Last week I traveled to Southeast Iceland. It was a two-day round-trip, flying to Egilsstaðir, driving to the coast across Breiðdalsheiði mountain pass, making a stopover in Djúpivogur and Höfn and returning to Egilsstaðir the next day via the East Fjords with a stop in Stöðvarfjörður.
On May 13 and 14, winter had not quite let go of the region with stormy conditions, pouring rain, later turning to snow with mountain passes being slippery. I had left Reykjavík in sunshine and mild temperatures and wasn’t really dressed for such weather.
Fortunately, the short trip didn’t include much outdoor recreation. I was there to write an article for the upcoming issue of Iceland Review, and was mostly busy with meeting people and admiring the landscape from the window of the car.
Southeast Iceland is unlike other regions in the country. The mountains have distinct peaks and are more rugged because the ice age glacier didn’t pass over them, rubbing them flat and smooth.
Djúpivogur’s landmark mountain Búlandstindur is a spectacular sight, stretching 1,069 meters, rising straight from the ocean on both sides. It seems too steep to climb but apparently there’s a hiking path there somewhere.
Approaching Höfn, once the weather had cleared up a bit, Vatnajökull, Europe’s largest glacier came into view, sparkling white from the recent snowfall.
It rests on top of mountains with outlet glaciers flowing down to the lowlands. The glacier is constantly on the move and although it doesn’t move fast, it almost seems as if it threatens to flood the peaceful fishing town.
The ‘Lobster Capital of the North’ is also worth a visit on overcast days for the delicious langoustine served at five different restaurants in the 1,700-person town.
But what I found most remarkable about the region is the herds of wild reindeer that graze along the Ring Road, just there, in clear view, along with sheep and horses.
It surprised me how small they are, smaller than horses. All of them have a light beige color and most of them horns, the males more stately ones, that are dark brown and have a moss-like texture.
Apparently, the reindeer of Southeast Iceland are smaller than those further to the east. They don’t exist anywhere else in the country.
However, you can only spot reindeer so easily in off-season. Once summer arrives, with the hunting season, the move on to the eastern highlands.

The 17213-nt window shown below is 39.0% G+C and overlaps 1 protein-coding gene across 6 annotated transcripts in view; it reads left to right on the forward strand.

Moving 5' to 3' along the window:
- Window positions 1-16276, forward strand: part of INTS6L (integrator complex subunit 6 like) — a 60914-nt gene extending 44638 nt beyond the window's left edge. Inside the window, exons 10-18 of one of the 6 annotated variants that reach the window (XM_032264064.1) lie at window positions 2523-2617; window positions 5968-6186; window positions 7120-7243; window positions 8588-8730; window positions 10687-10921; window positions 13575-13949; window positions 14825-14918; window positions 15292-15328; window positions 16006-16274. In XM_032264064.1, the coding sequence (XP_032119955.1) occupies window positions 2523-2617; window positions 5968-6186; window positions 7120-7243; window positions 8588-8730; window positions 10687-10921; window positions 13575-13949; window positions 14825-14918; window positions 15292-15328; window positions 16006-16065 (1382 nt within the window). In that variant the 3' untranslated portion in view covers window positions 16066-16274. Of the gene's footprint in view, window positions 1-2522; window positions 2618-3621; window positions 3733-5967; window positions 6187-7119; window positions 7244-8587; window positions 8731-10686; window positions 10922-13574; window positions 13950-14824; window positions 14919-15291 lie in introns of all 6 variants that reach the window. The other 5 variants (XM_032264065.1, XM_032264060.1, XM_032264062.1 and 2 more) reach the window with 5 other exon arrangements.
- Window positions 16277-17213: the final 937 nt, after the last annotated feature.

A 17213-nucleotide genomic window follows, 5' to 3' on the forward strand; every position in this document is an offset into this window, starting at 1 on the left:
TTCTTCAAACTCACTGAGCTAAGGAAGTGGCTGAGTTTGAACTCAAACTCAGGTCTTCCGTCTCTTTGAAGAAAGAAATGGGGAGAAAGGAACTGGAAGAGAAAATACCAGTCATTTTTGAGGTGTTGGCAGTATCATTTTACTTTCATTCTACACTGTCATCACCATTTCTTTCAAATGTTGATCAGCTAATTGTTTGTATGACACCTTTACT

Another thing that surprised me is the local passion for stone collecting. All three towns that I visited, Höfn, Djúpivogur and Stöðvarfjörður, have stone museums.
I wasn’t too keen on visiting them at first but once I realized what treasures they preserve I could totally understand the attraction of collecting stones.
The region is rich in special and colorful stones—Teigarhorn, near Djúpivogur, is one of the areas best known for zeolites in the world, and Helgustaðanáma in northern Reyðarfjörður is famous for Iceland spar—because, along with part of the West Fjords, the East Fjords is the country’s oldest region with dormant volcanoes.
The sawed and polished stones resemble abstract works of art. It’s amazing how colorful they can be on the inside when they look so ordinary on the outside.
The largest and most notable is Petra’s Stone Museum in Stöðvarfjörður. Petra Sveinsdóttir (1922-2012) passionately collected stones throughout her life, heading for the mountains after work on weekdays and spending most her free time looking for new colorful examples of rock.
Her home and garden make up the museum, with innumerable stones filling every shelf, lining every flowerbed and filling every empty space.
Petra’s children now run the museum and are still unpacking stones left by their mother, washing them and trying to find a spot to place them.
Southeast Iceland certainly left an impression on me. As I drove on to catch my flight from Egilsstaðir I was caught up in my thoughts, assessing my experiences and felt a little absent-minded… stoned, perhaps?
Eygló Svala Arnarsdóttir – firstname.lastname@example.org